Wenn es sich allerdings um Freund*Innen handelt, mit denen wir eine liebevolle Verbindung eingegangen sind, die wir vielleicht auch schon lange kennen, mit der wir durch dick und dünn gegangen sind, kann es wertvoll und heilsam sein, noch ein zweites oder drittes Mal hinzusehen. Muss man die jetzt gleich abservieren? Wirklich? Geht nicht ein bisschen Abstand und bei einem Cocktail (ok, grüner Smoothie geht auch) entweder darüber reden oder sich für Tabula Rasa, einen Neuanfang entscheiden?

Esther Perel, die bekannte Paartherapeutin, hat bei ihrem TED Talk ganz zum Schluss etwas Wunderschönes gesagt. Es ist zwar an Paare gerichtet, die eine Affäre zu überwinden versuchen, aber ich finde die Logik trifft auch auf Freundschaften zu: „Heutzutage, im Westen, werden die meisten von uns zwei oder drei Beziehungen oder Ehen haben. Manche von uns werden diese mit der gleichen Person haben. Eure erste Ehe ist vorbei. Möchtet ihr die zweite Ehe zusammen eingehen?”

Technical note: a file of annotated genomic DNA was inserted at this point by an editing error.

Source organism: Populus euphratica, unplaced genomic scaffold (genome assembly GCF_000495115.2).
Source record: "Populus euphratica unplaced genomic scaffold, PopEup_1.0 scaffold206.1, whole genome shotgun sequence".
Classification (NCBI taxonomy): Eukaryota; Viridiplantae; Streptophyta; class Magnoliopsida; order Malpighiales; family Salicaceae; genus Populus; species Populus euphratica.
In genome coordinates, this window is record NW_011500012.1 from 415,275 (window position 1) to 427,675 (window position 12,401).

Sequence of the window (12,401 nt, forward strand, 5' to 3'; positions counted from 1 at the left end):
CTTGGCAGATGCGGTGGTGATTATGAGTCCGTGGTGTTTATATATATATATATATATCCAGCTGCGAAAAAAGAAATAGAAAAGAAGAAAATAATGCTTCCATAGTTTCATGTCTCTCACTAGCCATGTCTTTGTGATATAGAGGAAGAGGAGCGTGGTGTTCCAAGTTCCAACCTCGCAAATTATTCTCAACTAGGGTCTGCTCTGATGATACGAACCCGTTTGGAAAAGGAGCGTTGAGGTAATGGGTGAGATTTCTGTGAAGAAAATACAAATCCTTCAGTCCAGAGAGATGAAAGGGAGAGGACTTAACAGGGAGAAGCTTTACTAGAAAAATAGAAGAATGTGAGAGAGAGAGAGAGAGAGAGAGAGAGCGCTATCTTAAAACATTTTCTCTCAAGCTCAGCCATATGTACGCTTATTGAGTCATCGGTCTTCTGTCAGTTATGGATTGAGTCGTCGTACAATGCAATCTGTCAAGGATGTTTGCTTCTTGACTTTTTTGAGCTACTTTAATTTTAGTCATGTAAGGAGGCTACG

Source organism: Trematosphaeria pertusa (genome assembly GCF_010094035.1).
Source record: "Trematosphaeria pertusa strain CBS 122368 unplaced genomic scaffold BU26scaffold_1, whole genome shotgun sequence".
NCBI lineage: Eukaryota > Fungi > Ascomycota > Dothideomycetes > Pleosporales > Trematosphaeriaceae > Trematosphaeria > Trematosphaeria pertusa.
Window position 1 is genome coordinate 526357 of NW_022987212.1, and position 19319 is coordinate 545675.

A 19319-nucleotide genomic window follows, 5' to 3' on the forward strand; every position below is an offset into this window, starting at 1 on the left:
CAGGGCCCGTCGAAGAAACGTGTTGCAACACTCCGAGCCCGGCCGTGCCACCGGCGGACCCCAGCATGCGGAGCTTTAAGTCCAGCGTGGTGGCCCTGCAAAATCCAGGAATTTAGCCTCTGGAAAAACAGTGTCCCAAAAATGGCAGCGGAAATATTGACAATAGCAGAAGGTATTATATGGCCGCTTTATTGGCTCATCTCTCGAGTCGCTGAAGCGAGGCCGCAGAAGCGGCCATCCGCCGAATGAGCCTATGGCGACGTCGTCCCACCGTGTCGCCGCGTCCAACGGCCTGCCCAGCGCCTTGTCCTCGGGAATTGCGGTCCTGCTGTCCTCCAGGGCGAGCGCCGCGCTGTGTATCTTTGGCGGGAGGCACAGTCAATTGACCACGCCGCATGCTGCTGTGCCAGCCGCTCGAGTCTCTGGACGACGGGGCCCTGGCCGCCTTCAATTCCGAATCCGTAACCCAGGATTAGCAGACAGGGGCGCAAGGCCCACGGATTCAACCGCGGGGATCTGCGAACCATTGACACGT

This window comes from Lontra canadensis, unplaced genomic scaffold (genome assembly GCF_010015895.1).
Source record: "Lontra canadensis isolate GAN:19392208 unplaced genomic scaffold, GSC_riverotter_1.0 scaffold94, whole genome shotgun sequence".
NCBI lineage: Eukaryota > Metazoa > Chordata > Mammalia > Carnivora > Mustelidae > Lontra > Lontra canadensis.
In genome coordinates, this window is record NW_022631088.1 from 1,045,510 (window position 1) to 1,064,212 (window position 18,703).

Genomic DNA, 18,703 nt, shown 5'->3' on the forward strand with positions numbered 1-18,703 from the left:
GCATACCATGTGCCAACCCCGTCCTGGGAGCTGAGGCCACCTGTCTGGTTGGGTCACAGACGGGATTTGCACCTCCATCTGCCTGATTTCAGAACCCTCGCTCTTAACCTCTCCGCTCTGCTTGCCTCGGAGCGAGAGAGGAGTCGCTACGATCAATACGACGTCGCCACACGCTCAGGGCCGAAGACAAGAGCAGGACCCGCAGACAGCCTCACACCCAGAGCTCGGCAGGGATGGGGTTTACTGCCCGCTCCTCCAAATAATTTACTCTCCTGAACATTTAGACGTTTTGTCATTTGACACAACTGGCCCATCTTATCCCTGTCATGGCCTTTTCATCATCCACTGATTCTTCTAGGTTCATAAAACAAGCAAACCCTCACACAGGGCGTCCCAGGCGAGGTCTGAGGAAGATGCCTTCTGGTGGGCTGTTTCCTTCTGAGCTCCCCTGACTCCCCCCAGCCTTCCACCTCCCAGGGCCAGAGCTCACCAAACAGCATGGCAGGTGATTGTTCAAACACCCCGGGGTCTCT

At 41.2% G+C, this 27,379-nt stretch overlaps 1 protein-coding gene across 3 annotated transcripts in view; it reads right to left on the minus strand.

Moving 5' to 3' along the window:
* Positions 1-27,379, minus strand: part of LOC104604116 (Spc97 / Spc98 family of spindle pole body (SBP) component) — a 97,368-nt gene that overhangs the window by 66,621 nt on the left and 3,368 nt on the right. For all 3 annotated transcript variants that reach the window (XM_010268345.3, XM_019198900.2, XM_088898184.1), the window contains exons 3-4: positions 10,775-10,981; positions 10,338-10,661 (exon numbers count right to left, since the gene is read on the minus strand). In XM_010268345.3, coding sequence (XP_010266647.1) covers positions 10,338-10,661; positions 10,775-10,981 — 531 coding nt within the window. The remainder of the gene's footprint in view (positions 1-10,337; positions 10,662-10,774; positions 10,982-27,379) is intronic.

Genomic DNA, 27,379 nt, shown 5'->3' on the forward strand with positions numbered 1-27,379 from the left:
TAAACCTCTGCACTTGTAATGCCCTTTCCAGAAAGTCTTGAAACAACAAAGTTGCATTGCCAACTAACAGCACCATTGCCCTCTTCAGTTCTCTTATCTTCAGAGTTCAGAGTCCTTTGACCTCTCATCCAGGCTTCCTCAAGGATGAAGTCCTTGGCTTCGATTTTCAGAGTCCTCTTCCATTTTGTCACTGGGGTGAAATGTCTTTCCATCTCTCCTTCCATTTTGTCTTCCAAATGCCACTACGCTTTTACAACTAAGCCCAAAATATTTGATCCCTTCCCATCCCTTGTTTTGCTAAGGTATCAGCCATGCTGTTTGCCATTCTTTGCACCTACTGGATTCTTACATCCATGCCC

Alte Freundschaften sind viel Wert aber natürlich schleichen sich hier und da Dynamiken ein, die nicht immer gesund und förderlich sind. Dies hier ist aber mein Plädoyer dafür, nicht gleich los zu lassen, weil die Person gerade nicht „dient“. Optimieren, ausmisten, erneuern, heißt nicht immer austauschen. Es kann auch heißen, dass ich neu evaluiere, mich darin übe, mit diesem geliebten Menschen in eine gesündere Verbindung zu treten, bzw. – aua!– mir selbst auch mal den Spiegel vor zu halten. Bin ich zu idealistisch? Oder gar altmodisch? Was meinst du? Schreib’ s mir in den Kommentaren und danke fürs Lesen!

Please Don’t Laugh, Yoga Is Serious!

(für den deutschen Artikel, bitte weiter runter scrollen!)

It’s a serious matter, this whole spirituality business. Here you are working your butt off, meditating, processing minor, even major trauma, visiting healers and like-minded yogis, hoping to somehow make things easier for yourself at some point. And things do get easier but sometimes it feels like it’s taking forever. So, what to do in the meantime? You know, those years in between, when you’re stuck, you’re not getting the big BIG picture yet and life’s knocking you over and over, like a pin in a bowling game. Just hold tight? Wallow in self-pity? Upgrade mind and soul with the newest trends (Tequila Yoga anybody?)? How about we just laugh at ourselves?

Well, if you’re running with the yoga crowd (German yogis in my case, as I live in Berlin), you ain’t got much to laugh about. After all, this is where life’s big questions surface: Who am I? When will I stop being drawn to Narcissistic people? What to do at the weekend: balance out those Chakras, or hop over to Mallorca, join the umpteenth body challenge? So many questions!